SCENE ii PART SECOND
It means divorce!—a thing more terrible Than carrying elsewhere the dalliances That formerly were mine. I kicked at that ; But now agree, as I for long have done, To any infidelities of act May I be yours in name!
My mind must bend
To other things than our domestic pettings : The Empire orbs above our happiness, And 'tis the Empire dictates this divorce, I reckon on your courage and calm sense To breast with me the law's formalities, And get it through before the year has flown.
But are you really going to part from me ?
0 no, no, my dear husband; no, in truth, It cannot be my Love will serve me so!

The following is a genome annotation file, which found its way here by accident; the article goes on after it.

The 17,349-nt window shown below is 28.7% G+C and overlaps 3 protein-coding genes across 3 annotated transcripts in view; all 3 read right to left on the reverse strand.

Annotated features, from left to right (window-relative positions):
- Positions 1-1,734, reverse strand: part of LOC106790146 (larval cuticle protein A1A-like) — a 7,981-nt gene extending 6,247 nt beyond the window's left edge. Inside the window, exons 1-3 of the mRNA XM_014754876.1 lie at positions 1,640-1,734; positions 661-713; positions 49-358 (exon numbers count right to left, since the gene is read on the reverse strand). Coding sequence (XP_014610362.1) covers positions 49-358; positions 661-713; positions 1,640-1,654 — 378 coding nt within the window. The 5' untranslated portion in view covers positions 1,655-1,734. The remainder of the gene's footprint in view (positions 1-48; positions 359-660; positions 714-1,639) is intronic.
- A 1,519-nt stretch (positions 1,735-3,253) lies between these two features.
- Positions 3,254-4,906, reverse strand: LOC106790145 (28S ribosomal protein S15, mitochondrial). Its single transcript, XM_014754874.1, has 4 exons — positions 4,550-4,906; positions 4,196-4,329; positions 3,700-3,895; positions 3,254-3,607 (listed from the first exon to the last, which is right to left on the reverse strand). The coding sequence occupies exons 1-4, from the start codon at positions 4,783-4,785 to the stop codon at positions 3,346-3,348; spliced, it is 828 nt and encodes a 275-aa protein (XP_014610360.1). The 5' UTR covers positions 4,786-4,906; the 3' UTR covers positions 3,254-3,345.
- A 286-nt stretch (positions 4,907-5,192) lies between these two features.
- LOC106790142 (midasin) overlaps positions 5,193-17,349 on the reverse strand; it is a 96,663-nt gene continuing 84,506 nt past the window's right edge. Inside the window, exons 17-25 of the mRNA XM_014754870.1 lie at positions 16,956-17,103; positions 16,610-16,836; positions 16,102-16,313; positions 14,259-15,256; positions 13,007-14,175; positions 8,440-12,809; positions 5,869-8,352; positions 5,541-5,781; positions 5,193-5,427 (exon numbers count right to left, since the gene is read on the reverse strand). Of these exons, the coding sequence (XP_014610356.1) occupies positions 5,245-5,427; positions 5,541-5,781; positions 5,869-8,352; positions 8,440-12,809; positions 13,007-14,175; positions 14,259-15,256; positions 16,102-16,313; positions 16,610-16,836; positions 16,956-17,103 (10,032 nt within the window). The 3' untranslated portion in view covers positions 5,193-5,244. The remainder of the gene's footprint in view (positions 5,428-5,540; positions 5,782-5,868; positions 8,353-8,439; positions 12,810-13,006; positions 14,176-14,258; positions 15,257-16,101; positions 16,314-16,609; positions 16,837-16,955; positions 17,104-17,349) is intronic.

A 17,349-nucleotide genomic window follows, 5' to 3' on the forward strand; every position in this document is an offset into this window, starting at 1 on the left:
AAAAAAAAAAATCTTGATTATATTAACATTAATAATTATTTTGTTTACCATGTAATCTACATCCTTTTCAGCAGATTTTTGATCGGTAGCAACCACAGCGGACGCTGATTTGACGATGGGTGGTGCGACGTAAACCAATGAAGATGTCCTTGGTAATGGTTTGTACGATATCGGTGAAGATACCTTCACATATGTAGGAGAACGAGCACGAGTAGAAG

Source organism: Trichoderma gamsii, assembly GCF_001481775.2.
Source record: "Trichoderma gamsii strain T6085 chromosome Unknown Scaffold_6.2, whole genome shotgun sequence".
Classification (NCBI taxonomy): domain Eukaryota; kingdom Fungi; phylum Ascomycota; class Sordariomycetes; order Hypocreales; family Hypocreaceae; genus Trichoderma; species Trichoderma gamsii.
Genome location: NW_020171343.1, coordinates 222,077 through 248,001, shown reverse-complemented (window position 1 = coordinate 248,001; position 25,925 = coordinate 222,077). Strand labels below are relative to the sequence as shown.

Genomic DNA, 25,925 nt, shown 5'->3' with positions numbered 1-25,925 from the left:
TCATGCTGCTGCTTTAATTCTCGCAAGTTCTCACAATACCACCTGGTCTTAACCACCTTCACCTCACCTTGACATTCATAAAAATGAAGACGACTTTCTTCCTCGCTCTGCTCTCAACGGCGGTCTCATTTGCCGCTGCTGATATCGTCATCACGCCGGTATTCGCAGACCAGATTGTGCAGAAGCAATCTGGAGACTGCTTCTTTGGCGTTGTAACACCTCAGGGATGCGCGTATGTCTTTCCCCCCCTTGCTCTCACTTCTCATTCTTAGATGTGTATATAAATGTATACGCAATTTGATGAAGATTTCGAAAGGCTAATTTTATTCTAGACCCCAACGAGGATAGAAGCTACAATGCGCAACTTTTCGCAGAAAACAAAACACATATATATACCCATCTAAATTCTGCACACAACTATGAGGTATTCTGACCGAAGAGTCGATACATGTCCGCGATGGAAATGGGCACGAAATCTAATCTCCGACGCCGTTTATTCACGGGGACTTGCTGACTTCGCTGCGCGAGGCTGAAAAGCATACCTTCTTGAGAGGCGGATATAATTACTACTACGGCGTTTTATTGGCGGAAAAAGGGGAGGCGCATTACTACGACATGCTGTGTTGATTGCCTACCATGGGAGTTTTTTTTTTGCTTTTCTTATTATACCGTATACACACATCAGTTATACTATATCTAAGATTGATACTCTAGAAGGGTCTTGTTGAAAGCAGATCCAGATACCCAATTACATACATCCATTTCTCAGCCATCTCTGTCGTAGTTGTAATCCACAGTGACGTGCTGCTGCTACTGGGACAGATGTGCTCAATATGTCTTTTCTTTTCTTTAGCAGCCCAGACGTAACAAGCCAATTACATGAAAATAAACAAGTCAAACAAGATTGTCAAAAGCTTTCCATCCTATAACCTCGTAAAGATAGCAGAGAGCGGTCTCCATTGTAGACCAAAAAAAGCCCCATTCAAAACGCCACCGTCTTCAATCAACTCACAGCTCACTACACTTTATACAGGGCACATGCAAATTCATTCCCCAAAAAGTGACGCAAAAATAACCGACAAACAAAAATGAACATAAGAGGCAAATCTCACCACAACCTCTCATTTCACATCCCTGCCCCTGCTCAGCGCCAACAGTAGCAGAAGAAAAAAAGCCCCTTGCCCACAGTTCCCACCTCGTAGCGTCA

1 mean but mere divorcement, as I said, On simple grounds of sapient sovereignty.
But nothing have I done save good to you :— Since the fond day we wedded into one I never even have thought you jot of harm ! Many the happy junctures when you have said I stood as guardian-angel over you, As your Dame Fortune, too, and endless things Of such-like pretty tenour—yes, you have! Then how can you so gird against me now ?